Just got back from an hour's communion with the spider plant in my dentist's office. Since I find nothing more boring than talk about teeth--even my own--I will write instead about the spider plant that kept me company while the dentist and his assistant fought the good fight in the tiny battlefield of my mouth.
This was not a spider plant filled with joie de vivre. It drooped in its hanging pot and was obviously deficient in Dylan Thomas's "force that through the green fuse drives the flower." It disturbed me because my house is always in danger of being taken over by spider plants. They ooze vitality and make babies by the dozen, and the minute I put those babies in water they send out thick shiny roots, and then I have to find homes for them.
Spider plants being famous for purifying the air of pollutants and bad energies, I wondered if the dentist's plant's failure to thrive was due to the pain and apprehension it was obliged to absorb day in, day out,. But I'm almost sure that I did not, during my sixty minutes in the chair, personally add to its daily load of negativity. I was so relaxed that in fact I wrote this entire post out in my mind and thought of a couple more topics to get me through the blogging week. Plus, I was sending out waves of gratitude the entire time.
I don't like going to the dentist any more than you do, but whenever I'm there I imagine in vivid terms what my life would be like if, as has been the case for the human race during 99.9% of its history, I couldn't go to the dentist--a friendly, clean, well-trained 21st century dentist. And I am overwhelmed with thankfulness.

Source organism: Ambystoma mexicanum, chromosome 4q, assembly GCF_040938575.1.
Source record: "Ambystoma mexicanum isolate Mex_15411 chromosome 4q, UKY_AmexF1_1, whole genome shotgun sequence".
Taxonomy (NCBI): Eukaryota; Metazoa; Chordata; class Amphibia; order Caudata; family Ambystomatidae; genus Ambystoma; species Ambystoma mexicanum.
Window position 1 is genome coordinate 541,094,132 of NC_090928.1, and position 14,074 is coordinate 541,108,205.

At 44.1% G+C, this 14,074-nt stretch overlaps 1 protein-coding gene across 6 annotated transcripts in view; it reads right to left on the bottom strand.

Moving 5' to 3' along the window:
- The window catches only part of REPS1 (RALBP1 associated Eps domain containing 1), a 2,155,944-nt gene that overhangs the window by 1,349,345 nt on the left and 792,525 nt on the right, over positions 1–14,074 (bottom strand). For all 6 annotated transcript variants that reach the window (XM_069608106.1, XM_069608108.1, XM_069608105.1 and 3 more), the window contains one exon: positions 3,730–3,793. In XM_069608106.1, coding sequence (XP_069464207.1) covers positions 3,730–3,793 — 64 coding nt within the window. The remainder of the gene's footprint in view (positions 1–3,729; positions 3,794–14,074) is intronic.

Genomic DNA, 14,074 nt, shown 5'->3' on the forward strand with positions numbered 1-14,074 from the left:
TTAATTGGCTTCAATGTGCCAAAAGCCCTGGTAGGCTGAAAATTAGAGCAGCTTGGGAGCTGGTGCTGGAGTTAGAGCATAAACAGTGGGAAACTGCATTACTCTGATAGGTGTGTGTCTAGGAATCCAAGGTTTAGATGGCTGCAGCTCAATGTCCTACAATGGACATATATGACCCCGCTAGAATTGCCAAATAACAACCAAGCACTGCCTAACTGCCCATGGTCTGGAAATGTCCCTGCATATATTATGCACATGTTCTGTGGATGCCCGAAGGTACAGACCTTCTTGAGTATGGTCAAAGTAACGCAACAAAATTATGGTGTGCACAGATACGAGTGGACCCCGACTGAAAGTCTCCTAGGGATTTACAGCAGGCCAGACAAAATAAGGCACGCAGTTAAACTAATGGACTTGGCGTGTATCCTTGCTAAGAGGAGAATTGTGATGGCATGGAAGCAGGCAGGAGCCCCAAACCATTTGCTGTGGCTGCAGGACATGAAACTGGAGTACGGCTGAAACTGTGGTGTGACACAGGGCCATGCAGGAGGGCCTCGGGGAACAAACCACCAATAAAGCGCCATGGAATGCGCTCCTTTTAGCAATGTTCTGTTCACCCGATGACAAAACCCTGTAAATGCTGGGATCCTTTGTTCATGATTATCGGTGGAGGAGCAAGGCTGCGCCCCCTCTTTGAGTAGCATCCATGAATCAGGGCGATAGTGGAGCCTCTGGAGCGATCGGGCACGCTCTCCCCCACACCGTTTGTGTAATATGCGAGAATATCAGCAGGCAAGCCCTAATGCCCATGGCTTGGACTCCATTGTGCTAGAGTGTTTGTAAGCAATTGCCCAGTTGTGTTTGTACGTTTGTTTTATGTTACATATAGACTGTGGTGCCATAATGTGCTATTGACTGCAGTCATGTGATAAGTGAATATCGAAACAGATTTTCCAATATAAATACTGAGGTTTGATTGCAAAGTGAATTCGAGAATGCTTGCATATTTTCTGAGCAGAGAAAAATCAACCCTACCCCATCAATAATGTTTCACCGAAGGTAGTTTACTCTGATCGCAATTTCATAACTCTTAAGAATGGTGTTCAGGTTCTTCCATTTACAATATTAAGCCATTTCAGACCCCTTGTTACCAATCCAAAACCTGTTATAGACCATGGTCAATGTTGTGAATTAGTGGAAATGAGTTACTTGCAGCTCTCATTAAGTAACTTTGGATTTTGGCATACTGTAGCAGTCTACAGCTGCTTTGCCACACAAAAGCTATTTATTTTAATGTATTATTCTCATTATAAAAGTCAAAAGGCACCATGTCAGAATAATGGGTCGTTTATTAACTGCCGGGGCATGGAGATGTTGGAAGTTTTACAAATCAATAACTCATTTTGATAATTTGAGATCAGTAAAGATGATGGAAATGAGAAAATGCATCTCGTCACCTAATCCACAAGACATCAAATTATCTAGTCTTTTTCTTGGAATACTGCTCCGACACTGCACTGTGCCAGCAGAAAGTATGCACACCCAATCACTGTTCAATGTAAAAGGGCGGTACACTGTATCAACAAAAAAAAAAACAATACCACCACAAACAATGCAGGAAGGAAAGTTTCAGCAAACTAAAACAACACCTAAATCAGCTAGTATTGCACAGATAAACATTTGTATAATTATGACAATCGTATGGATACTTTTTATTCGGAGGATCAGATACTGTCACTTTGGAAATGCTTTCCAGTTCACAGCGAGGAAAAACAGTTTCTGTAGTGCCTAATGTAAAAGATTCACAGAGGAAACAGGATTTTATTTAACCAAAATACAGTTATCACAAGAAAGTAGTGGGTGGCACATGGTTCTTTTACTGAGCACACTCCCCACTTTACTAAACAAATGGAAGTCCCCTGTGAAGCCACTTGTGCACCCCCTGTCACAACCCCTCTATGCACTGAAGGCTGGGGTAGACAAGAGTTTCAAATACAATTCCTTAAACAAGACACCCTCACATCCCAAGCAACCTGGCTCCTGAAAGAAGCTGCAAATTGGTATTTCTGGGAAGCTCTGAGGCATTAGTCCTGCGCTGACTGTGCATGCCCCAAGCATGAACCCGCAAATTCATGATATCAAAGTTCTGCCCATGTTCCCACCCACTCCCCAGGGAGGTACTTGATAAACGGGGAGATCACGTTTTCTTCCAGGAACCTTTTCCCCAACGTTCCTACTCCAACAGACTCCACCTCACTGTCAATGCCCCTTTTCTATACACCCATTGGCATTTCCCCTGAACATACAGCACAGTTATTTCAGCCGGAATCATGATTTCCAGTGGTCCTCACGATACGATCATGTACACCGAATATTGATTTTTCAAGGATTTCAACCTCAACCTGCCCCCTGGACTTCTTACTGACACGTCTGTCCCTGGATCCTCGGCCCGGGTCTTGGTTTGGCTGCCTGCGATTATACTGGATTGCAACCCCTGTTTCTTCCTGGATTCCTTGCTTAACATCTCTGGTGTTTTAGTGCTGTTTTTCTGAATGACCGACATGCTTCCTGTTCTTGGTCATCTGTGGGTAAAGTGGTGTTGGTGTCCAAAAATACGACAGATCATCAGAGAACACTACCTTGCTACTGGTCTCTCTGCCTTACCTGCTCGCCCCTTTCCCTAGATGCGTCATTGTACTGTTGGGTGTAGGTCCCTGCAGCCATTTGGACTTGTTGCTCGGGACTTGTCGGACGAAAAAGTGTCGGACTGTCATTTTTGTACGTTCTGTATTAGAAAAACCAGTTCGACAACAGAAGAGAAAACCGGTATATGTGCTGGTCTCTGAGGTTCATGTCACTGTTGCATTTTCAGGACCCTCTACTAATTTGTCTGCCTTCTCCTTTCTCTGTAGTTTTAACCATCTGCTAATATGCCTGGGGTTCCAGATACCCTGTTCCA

In another age, by now I'd be missing a bunch of teeth, some of which would have fallen out as a result of calcium depletion during pregnancy. But others would have dropped off only after days and nights of the kind of pain that obliterates thought and makes a living creature long for death. My face would have that sunken look that one sees on witches in fairy tale illustrations, and my few remaining teeth would be crooked, wobbly, and yellow. I would not be able to eat walnuts, or almonds, or pistachios.
So I'm grateful that my cheeks are anything but sunken and that my teeth, with the help of dozens of dentists over the decades, are still clinging to my gums. I'm grateful for the chair that tilts at the touch of a button, the piped in music that matches the blandness of the decor, the face masks, the rubber gloves, and the assistant who asks me if I'm ready for spring. And I'm grateful for the hard-working spider plant, which looks like it is in urgent need of some spring sunshine.
And now for a negative P.S.: One thing I am not grateful for is the arm-and-leg cost of all this, which is covered neither by Medicare nor by supplementary insurance. I am grateful that I had an arm and a leg to give in exchange for having my tooth saved, but it is distressing to think how many people in America can only get this kind of care by sacrificing other necessities of life.